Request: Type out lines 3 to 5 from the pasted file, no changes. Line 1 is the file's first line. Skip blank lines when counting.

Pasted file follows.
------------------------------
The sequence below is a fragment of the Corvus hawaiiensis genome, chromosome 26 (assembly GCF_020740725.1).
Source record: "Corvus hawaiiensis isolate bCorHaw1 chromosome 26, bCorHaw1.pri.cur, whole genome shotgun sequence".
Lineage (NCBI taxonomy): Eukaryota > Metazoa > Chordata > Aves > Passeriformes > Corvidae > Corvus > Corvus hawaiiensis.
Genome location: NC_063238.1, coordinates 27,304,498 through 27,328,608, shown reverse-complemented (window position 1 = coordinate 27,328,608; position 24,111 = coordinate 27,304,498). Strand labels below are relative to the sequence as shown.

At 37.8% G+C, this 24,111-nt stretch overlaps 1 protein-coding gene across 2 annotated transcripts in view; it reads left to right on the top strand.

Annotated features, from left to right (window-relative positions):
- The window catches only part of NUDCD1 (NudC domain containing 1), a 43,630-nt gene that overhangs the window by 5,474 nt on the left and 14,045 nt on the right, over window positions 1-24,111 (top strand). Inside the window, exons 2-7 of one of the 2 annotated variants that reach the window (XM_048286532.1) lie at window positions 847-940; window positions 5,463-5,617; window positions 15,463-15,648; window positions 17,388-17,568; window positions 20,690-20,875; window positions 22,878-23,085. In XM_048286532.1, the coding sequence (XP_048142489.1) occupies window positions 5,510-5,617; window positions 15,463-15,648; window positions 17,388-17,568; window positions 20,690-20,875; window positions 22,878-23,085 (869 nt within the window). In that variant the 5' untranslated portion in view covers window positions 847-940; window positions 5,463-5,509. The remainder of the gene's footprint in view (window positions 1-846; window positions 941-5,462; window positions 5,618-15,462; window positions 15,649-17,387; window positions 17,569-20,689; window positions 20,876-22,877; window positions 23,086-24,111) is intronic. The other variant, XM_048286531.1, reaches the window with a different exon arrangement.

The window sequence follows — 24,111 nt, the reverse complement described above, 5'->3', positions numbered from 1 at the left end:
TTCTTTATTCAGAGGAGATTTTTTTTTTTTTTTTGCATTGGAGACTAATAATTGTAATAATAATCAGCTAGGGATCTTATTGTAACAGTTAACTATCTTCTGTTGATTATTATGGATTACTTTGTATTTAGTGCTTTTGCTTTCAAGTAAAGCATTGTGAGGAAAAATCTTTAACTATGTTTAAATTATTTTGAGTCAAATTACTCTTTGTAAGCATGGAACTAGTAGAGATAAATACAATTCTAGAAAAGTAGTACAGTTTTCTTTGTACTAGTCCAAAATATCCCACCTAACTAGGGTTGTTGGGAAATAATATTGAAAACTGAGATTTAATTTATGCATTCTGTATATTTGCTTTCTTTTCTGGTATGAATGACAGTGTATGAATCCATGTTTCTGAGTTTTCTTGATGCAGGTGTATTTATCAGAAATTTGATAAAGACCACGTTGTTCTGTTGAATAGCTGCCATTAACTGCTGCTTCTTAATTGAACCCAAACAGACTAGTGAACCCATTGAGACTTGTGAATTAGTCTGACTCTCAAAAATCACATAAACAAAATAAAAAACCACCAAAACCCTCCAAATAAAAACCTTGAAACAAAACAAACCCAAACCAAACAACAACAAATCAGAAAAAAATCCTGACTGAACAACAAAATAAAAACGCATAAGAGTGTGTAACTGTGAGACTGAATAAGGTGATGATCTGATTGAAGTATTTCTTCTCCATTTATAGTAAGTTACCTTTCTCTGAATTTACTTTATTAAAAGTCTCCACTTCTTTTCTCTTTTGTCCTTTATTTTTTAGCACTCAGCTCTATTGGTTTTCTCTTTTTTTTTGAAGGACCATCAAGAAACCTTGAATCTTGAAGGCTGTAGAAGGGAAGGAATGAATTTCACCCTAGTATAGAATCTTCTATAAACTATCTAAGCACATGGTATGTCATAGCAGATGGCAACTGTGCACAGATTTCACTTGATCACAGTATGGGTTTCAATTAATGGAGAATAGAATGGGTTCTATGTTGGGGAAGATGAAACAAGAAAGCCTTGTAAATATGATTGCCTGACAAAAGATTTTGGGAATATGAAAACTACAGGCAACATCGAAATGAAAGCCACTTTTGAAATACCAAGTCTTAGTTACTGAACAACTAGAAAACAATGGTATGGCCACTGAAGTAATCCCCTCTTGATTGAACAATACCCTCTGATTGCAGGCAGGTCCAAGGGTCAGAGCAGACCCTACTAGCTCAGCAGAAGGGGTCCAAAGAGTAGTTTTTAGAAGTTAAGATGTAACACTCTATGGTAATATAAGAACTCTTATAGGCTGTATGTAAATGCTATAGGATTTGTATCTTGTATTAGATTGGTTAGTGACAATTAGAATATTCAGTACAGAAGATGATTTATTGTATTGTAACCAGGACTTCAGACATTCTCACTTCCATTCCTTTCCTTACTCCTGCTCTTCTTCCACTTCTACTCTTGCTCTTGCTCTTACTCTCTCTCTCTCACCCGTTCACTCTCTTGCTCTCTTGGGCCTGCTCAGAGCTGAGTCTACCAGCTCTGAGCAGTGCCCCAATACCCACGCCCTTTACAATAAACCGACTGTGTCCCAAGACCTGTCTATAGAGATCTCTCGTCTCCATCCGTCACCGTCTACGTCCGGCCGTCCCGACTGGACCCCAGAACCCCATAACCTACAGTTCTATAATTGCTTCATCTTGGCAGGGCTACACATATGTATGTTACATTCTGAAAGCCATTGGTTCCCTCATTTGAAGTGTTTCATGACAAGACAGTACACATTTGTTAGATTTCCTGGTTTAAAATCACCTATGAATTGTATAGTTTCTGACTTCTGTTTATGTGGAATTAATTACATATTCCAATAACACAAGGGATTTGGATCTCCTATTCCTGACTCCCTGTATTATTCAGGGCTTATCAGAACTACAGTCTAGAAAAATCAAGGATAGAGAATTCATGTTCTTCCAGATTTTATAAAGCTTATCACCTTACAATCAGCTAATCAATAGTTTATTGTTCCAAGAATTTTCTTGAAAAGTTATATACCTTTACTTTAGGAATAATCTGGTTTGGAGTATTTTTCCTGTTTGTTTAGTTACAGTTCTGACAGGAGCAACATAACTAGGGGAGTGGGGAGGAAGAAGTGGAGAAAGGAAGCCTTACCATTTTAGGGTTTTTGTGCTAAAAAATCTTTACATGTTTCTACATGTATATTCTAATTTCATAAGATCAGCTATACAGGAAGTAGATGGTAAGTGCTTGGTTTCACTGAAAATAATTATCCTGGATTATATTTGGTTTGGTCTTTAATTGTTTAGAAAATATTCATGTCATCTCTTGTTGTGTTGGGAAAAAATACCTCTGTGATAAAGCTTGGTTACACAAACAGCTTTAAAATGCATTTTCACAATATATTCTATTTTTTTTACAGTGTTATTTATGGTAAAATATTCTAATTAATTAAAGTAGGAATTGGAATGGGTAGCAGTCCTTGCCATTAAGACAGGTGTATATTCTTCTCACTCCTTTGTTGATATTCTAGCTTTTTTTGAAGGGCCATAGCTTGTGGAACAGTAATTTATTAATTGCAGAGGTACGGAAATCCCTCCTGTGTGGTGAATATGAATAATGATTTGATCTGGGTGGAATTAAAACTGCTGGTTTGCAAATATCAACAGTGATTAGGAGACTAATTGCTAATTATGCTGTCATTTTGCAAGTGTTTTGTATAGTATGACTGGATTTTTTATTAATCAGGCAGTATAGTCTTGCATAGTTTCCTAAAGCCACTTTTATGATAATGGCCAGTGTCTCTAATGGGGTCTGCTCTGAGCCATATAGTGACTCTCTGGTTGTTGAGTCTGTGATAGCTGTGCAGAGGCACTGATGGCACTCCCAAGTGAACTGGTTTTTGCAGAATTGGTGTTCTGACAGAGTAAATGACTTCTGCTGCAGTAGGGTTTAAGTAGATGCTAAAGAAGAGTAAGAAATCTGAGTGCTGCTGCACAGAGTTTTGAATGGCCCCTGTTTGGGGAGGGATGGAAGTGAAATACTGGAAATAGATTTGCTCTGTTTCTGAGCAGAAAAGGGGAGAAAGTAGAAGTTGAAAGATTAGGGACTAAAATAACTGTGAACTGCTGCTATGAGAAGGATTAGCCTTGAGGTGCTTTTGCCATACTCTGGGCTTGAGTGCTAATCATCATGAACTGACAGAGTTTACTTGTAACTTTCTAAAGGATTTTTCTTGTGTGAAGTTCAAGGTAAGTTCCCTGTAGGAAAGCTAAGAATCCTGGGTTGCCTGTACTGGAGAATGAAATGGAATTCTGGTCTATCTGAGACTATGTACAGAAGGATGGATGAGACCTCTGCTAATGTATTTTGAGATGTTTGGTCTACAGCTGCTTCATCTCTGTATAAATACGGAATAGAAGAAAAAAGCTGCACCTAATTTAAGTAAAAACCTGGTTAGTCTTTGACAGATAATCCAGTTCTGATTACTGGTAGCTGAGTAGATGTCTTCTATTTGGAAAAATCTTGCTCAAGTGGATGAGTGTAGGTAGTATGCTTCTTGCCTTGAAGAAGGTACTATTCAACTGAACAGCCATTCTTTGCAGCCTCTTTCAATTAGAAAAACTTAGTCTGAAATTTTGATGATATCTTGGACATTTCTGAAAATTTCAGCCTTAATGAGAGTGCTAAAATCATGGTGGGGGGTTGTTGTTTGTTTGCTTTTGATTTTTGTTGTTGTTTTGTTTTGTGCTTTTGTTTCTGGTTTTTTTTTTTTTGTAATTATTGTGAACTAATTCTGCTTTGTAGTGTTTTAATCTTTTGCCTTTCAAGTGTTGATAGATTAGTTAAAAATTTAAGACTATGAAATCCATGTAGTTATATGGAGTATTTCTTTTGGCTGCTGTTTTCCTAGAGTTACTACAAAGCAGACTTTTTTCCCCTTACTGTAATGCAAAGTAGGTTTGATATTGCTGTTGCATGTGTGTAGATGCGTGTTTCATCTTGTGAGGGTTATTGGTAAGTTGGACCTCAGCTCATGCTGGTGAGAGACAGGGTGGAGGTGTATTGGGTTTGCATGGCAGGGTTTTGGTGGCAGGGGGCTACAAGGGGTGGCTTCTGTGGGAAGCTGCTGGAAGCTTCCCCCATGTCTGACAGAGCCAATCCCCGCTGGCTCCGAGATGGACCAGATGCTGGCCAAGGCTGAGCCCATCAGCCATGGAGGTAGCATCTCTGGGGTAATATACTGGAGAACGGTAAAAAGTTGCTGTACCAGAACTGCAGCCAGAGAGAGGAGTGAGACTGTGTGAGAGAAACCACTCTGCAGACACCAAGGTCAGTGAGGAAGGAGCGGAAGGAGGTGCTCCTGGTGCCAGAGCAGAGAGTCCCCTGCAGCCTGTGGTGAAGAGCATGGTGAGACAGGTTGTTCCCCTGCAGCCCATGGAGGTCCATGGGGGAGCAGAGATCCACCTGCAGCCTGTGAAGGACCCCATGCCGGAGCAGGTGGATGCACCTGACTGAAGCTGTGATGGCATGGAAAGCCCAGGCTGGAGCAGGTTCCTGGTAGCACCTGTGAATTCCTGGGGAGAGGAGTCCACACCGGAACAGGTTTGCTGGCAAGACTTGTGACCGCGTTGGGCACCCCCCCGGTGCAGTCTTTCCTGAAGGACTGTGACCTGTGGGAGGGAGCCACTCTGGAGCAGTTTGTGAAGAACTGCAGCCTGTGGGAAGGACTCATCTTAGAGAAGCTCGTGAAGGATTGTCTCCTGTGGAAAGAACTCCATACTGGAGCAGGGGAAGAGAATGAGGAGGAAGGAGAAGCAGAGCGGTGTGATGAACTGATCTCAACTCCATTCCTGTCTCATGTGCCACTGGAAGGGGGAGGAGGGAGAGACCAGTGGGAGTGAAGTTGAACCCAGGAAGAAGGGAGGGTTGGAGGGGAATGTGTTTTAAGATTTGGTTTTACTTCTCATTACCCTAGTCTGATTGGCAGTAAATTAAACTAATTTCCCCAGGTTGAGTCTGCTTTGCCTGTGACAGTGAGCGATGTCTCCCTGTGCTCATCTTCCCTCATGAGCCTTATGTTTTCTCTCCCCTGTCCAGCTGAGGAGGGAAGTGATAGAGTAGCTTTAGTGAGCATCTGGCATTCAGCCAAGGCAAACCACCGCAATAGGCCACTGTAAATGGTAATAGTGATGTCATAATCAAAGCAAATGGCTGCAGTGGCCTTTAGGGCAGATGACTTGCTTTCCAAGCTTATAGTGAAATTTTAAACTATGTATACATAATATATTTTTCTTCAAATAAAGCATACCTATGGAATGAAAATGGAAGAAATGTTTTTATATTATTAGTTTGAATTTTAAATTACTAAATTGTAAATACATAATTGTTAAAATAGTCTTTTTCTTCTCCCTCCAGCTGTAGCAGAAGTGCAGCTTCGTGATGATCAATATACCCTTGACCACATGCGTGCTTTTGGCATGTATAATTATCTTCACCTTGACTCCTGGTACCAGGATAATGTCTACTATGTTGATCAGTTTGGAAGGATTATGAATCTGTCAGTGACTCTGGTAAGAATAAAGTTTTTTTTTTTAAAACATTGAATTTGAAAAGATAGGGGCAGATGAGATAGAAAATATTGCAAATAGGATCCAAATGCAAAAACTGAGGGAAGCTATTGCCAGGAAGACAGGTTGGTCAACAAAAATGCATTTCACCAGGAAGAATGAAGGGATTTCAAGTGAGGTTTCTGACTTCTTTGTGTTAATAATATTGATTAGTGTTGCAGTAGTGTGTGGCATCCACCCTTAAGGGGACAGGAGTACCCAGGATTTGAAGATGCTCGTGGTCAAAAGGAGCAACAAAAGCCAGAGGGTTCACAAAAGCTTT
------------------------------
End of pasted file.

Lineage (NCBI taxonomy): Eukaryota > Metazoa > Chordata > Aves > Passeriformes > Corvidae > Corvus > Corvus hawaiiensis.
Genome location: NC_063238.1, coordinates 27,304,498 through 27,328,608, shown reverse-complemented (window position 1 = coordinate 27,328,608; position 24,111 = coordinate 27,304,498). Strand labels below are relative to the sequence as shown.

At 37.8% G+C, this 24,111-nt stretch overlaps 1 protein-coding gene across 2 annotated transcripts in view; it reads left to right on the top strand.